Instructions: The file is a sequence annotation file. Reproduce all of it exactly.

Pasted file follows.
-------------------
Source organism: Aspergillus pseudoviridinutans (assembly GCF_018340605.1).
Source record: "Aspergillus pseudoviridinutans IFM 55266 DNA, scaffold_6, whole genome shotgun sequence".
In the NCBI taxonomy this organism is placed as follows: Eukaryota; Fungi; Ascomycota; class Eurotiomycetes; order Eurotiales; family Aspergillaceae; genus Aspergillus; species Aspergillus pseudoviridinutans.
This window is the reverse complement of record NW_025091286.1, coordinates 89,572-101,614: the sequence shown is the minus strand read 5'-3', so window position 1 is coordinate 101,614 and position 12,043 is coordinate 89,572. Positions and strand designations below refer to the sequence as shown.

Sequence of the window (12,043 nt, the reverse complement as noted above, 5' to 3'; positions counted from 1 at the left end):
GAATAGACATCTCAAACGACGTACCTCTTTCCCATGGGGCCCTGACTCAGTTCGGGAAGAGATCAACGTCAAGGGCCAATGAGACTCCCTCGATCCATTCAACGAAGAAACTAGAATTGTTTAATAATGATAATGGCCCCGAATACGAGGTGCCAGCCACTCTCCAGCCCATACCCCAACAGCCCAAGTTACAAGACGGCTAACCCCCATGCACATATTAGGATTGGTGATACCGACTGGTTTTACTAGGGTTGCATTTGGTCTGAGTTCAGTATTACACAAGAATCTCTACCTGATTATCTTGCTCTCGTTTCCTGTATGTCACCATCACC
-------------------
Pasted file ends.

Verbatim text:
Source organism: Aspergillus pseudoviridinutans (assembly GCF_018340605.1).
Source record: "Aspergillus pseudoviridinutans IFM 55266 DNA, scaffold_6, whole genome shotgun sequence".
In the NCBI taxonomy this organism is placed as follows: Eukaryota; Fungi; Ascomycota; class Eurotiomycetes; order Eurotiales; family Aspergillaceae; genus Aspergillus; species Aspergillus pseudoviridinutans.
This window is the reverse complement of record NW_025091286.1, coordinates 89,572-101,614: the sequence shown is the minus strand read 5'-3', so window position 1 is coordinate 101,614 and position 12,043 is coordinate 89,572. Positions and strand designations below refer to the sequence as shown.

Sequence of the window (12,043 nt, the reverse complement as noted above, 5' to 3'; positions counted from 1 at the left end):
GAATAGACATCTCAAACGACGTACCTCTTTCCCATGGGGCCCTGACTCAGTTCGGGAAGAGATCAACGTCAAGGGCCAATGAGACTCCCTCGATCCATTCAACGAAGAAACTAGAATTGTTTAATAATGATAATGGCCCCGAATACGAGGTGCCAGCCACTCTCCAGCCCATACCCCAACAGCCCAAGTTACAAGACGGCTAACCCCCATGCACATATTAGGATTGGTGATACCGACTGGTTTTACTAGGGTTGCATTTGGTCTGAGTTCAGTATTACACAAGAATCTCTACCTGATTATCTTGCTCTCGTTTCCTGTATGTCACCATCACC